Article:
Catholic artists bring together faith, activism, and electronic music to form their unique sound
The song featured above by Filipino-London electropop duo is called “Different Drum,” and the title couldn’t be a more fitting description of the group carving out a niche for themselves both in the secular and Catholic music worlds.
Members Hal St John and Cherrie Anderson are described as “unafraid to deep-sea dive into the deepest oceans of human emotions to colour-up drab contemporary life. The songs are audio footprints left behind by people impelled towards invisible things.”
Faith themes and transcendent things run throughout many of the group’s lyrics. The rest of the songs, though, shed light on the social issues of the world. The song “Different Drum” draws from the beatitudes and parallels the new martyrdom proposed by John Paul II: “the martyrdom of those who, today, as yesterday, are called to go against the tide in order to follow the divine Master…Perhaps you will not have to shed your blood, but you will certainly be asked to be faithful to Christ!”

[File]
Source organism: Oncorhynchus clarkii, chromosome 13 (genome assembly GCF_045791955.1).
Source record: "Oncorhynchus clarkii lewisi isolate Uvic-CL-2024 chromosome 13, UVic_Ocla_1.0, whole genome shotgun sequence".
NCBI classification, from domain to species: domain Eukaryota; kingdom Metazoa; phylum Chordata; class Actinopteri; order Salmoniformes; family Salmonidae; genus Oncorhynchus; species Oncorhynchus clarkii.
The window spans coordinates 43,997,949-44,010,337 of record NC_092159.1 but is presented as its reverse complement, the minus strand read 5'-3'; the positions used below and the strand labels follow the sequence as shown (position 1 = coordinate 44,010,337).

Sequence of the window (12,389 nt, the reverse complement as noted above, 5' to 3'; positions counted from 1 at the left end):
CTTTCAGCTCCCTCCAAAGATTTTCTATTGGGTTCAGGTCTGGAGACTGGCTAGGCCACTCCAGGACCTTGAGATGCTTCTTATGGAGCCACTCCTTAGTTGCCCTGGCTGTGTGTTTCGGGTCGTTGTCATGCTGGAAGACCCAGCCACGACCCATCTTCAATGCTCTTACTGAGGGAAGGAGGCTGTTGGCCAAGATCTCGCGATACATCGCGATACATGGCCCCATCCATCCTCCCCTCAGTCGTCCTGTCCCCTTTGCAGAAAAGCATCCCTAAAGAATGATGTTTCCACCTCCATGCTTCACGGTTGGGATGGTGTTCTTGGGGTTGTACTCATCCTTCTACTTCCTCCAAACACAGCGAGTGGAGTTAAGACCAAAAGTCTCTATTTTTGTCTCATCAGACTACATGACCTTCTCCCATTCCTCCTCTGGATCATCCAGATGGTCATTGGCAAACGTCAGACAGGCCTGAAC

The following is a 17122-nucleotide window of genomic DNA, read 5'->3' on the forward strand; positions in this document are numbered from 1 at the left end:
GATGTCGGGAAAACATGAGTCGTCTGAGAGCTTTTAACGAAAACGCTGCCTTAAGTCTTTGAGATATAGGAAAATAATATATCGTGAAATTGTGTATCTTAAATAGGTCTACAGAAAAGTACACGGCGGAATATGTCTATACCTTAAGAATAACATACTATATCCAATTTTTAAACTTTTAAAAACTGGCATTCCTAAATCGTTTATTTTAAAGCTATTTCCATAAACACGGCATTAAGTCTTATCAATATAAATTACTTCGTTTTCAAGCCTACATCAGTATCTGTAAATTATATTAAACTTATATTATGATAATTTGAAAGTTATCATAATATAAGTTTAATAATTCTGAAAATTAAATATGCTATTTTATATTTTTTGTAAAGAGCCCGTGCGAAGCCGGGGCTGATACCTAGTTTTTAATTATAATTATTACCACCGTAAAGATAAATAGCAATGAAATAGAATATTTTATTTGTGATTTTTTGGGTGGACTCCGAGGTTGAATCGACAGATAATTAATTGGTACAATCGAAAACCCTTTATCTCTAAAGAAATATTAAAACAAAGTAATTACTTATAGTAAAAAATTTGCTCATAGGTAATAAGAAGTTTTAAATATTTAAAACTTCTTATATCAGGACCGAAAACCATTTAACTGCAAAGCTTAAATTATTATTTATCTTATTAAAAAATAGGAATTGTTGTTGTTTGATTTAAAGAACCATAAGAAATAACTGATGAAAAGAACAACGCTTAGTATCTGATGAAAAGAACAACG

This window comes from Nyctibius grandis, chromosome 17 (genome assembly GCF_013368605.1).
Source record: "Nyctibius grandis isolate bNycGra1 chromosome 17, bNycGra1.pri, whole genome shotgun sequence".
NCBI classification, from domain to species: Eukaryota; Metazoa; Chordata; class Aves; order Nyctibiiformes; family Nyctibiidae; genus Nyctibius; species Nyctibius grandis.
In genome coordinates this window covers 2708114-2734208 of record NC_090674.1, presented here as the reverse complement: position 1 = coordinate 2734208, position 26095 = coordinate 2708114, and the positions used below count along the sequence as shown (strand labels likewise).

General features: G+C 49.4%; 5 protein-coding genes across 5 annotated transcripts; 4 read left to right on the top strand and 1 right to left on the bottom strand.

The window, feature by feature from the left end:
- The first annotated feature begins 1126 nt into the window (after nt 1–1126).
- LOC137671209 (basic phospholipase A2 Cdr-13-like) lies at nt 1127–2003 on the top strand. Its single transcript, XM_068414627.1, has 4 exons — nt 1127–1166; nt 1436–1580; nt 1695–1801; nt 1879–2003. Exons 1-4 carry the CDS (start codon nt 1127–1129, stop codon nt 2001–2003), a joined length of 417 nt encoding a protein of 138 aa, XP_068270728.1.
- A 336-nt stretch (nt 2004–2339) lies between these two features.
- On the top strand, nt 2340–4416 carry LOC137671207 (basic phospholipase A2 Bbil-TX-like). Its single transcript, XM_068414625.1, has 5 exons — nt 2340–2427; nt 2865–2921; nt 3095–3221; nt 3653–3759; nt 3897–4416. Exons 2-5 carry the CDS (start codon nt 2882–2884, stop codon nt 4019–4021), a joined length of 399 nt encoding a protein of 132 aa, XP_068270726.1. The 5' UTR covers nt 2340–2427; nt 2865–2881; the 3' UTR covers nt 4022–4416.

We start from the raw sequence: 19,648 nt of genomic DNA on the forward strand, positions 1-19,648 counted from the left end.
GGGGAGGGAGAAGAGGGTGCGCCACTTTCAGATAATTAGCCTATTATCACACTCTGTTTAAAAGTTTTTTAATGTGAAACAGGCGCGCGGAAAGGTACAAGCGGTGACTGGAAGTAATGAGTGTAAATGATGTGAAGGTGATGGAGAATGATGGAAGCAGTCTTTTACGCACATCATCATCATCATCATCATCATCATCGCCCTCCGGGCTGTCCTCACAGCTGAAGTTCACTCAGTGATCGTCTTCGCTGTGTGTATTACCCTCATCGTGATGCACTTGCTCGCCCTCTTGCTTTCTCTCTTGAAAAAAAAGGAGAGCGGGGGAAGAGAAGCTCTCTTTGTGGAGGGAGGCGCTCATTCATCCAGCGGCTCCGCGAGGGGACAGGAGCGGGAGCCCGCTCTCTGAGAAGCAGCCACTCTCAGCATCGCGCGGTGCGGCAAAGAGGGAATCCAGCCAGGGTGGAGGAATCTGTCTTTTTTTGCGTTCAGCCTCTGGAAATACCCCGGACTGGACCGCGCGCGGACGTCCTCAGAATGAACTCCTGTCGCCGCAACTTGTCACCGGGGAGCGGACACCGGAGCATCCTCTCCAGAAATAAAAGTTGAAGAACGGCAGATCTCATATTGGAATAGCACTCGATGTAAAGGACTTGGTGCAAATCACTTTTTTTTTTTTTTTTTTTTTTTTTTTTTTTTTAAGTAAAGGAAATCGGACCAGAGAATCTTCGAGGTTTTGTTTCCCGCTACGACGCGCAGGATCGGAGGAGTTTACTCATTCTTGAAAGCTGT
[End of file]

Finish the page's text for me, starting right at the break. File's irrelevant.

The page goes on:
“We are one,” featuring Iraqi Archbishop Warda, is a song of solidarity with the refugees, victims of war, and the martyrs who were called to shed their blood. Other issues addressed by the group include the victims of sexual abuse in the Church (“March of the Downtrodden”), and the corrupt leadership Kim Jong Un (“Vanish the Night”).
The song “Mercy,” originally written for the people of the Philippines affected by the typhoon that devastated the country in 2013, was performed for the Pope’s visit to the country in January 2015. The group picked up the song again in honor of the Year of Mercy, making a new music video together with Fr. Frankie Mulgrew featuring the Works of Mercy to close out the Jubilee Year.
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